• In reply to ericccs:

    It was clear he was joking. Tongue was firmly planted in cheek. I heard the interview. TR knows Theo's done an exceptional job.

  • In reply to David23:

    Thank God

  • In reply to David23:

    And thanks for the reassurance

  • In reply to Dave Boer:

    That makes perfect sense. Interested to see if that happens.

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    In reply to Quedub:

    give him a lifelong contract!

  • In reply to Dave Boer:

    I saw this quote in a Jessie Rogers piece on ESPN, " Calling it a matter of “timing" Chicago Cubs owner Tom Ricketts indicated he and President of Baseball Operations Theo Epstein are “on the same page” in regards to a contract extension for the Cubs executive."

    This is a pretty straightforward quote, but I'm wondering if the "matter of timing" is a bit of an Easter egg hinting at an announcement at the convention. That is the perfect "timing" to announce such a move.

  • In reply to Pura Vida:

    I thought the same thing. Especially considering that in his first comments he said they were "mostly" on the same page. If the mostly is gone and it's a matter of timing that would be one heck of a way to start the convention.

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    I would be shocked if it doesn't happen. Theo and the Cubs are so close to the ultimate goal, that leaving over a contract dispute seems very unlikely. What will be interesting is the duration of the contract. I expect the duration to be the current window that Theo sees for a title. I am thinking 3-4 years.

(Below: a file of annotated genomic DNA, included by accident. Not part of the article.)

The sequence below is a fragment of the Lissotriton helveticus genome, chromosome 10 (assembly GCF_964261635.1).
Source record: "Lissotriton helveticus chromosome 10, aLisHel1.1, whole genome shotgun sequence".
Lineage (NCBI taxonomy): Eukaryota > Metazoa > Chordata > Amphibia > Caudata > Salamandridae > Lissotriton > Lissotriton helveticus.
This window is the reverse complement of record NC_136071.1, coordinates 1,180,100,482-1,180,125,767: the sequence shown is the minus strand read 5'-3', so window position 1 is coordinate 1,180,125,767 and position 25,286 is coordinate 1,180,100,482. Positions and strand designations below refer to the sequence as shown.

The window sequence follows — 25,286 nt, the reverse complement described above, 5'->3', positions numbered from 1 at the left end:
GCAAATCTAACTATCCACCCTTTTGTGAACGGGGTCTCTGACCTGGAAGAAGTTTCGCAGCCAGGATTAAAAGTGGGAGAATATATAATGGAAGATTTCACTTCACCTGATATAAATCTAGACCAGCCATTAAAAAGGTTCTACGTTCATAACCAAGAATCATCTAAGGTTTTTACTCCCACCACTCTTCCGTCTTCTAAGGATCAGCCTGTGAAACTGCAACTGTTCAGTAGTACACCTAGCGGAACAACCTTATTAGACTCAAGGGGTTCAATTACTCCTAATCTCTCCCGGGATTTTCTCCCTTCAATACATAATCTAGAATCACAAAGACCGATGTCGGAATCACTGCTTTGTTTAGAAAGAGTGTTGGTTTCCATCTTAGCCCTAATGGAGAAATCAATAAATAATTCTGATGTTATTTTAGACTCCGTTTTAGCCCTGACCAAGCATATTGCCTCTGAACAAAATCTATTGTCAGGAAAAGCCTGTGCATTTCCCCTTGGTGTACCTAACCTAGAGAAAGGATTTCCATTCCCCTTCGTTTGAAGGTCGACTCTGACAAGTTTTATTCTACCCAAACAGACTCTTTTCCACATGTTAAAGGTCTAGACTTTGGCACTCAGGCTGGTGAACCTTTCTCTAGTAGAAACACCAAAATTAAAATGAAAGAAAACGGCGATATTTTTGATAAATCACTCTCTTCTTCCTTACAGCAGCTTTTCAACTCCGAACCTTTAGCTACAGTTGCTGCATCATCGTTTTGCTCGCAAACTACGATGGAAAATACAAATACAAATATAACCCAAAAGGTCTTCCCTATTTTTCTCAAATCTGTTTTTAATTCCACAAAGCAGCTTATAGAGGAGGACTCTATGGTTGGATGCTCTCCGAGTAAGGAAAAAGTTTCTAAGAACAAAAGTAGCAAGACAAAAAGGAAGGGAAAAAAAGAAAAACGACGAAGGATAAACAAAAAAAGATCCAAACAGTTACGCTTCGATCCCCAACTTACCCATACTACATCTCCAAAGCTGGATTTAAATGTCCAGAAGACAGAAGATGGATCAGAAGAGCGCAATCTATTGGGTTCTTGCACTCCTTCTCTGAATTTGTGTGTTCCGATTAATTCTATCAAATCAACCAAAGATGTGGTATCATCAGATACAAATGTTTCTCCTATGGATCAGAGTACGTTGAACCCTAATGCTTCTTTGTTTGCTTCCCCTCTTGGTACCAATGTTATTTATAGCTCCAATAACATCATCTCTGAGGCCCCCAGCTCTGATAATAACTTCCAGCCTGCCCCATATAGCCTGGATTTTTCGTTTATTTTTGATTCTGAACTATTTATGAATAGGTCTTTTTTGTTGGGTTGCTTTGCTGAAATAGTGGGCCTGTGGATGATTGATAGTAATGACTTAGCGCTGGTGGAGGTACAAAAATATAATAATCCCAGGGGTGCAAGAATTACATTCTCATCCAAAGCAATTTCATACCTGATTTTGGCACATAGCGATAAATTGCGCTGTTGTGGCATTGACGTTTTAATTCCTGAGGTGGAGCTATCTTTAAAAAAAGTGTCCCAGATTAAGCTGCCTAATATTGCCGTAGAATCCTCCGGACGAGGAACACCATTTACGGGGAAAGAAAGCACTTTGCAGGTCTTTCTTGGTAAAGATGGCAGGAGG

• In reply to Eli Roth:

    Give him an opt out :)

  • A couple days ago in one of the articles on Cubs Den, it was stated that the two sides are talking and talks were going well. I would like to see him extended 10 more years.

  • In reply to John57:

    I think it is going well...not that I am privy. But there seems to be too much incentive on both sides to get it done and they've always gotten along well.

  • fb_avatar

    Ten years? He may get bored and need a new challenge. Like fixing the White Sox

  • In reply to Dave Boer:

    Theo will finish the job on the North Side, but I have wondered that myself. He is young. Does he stick around to build a dynasty, or move on to the next conquest?

  • In reply to BarleyPop:

    I don't think so. The situation in Boston soured quickly. If I remember, ownership started to meddle. I'm not saying he won't retire young. I just don't see him going to another team. What challenge is left? After taking the Red Sox and the Cubs to Series wins, does he have to continue to walk across water?

  • You are correct in the meddling thought. I agree, what would there be left to conquer? A World Series Championship with the Chicago Cubs is the Holy Grail in all of sports.